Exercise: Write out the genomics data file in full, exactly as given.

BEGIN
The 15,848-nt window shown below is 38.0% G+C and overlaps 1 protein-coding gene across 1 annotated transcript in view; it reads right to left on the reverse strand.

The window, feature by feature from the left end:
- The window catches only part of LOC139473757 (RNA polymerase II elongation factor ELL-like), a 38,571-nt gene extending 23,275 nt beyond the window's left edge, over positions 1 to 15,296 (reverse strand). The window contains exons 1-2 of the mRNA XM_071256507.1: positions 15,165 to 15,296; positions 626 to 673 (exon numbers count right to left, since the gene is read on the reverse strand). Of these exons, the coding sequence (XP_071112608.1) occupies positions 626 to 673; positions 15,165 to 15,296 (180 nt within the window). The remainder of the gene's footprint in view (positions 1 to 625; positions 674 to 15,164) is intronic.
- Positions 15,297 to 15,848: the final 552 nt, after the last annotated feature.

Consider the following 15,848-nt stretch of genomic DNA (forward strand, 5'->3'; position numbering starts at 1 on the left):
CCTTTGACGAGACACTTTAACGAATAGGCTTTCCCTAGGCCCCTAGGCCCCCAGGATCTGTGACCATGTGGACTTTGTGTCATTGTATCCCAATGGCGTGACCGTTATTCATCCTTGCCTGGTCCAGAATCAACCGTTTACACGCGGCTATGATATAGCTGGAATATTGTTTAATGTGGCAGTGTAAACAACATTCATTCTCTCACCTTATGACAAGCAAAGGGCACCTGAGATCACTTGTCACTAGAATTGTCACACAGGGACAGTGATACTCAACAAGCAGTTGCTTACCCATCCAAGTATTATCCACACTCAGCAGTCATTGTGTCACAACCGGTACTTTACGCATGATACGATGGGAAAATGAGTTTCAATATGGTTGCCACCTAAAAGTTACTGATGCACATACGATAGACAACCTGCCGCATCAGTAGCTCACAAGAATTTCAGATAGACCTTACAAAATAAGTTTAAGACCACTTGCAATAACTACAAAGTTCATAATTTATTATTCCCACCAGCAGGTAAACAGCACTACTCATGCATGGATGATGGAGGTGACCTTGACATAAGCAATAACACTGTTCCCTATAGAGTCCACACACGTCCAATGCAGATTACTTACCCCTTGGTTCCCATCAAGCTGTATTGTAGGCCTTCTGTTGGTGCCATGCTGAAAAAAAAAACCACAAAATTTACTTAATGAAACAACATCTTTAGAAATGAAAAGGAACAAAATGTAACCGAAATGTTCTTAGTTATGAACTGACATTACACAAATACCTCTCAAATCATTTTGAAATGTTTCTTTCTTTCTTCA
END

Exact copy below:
The 15,848-nt window shown below is 38.0% G+C and overlaps 1 protein-coding gene across 1 annotated transcript in view; it reads right to left on the reverse strand.

The window, feature by feature from the left end:
- The window catches only part of LOC139473757 (RNA polymerase II elongation factor ELL-like), a 38,571-nt gene extending 23,275 nt beyond the window's left edge, over positions 1 to 15,296 (reverse strand). The window contains exons 1-2 of the mRNA XM_071256507.1: positions 15,165 to 15,296; positions 626 to 673 (exon numbers count right to left, since the gene is read on the reverse strand). Of these exons, the coding sequence (XP_071112608.1) occupies positions 626 to 673; positions 15,165 to 15,296 (180 nt within the window). The remainder of the gene's footprint in view (positions 1 to 625; positions 674 to 15,164) is intronic.
- Positions 15,297 to 15,848: the final 552 nt, after the last annotated feature.

Consider the following 15,848-nt stretch of genomic DNA (forward strand, 5'->3'; position numbering starts at 1 on the left):
CCTTTGACGAGACACTTTAACGAATAGGCTTTCCCTAGGCCCCTAGGCCCCCAGGATCTGTGACCATGTGGACTTTGTGTCATTGTATCCCAATGGCGTGACCGTTATTCATCCTTGCCTGGTCCAGAATCAACCGTTTACACGCGGCTATGATATAGCTGGAATATTGTTTAATGTGGCAGTGTAAACAACATTCATTCTCTCACCTTATGACAAGCAAAGGGCACCTGAGATCACTTGTCACTAGAATTGTCACACAGGGACAGTGATACTCAACAAGCAGTTGCTTACCCATCCAAGTATTATCCACACTCAGCAGTCATTGTGTCACAACCGGTACTTTACGCATGATACGATGGGAAAATGAGTTTCAATATGGTTGCCACCTAAAAGTTACTGATGCACATACGATAGACAACCTGCCGCATCAGTAGCTCACAAGAATTTCAGATAGACCTTACAAAATAAGTTTAAGACCACTTGCAATAACTACAAAGTTCATAATTTATTATTCCCACCAGCAGGTAAACAGCACTACTCATGCATGGATGATGGAGGTGACCTTGACATAAGCAATAACACTGTTCCCTATAGAGTCCACACACGTCCAATGCAGATTACTTACCCCTTGGTTCCCATCAAGCTGTATTGTAGGCCTTCTGTTGGTGCCATGCTGAAAAAAAAAACCACAAAATTTACTTAATGAAACAACATCTTTAGAAATGAAAAGGAACAAAATGTAACCGAAATGTTCTTAGTTATGAACTGACATTACACAAATACCTCTCAAATCATTTTGAAATGTTTCTTTCTTTCTTCA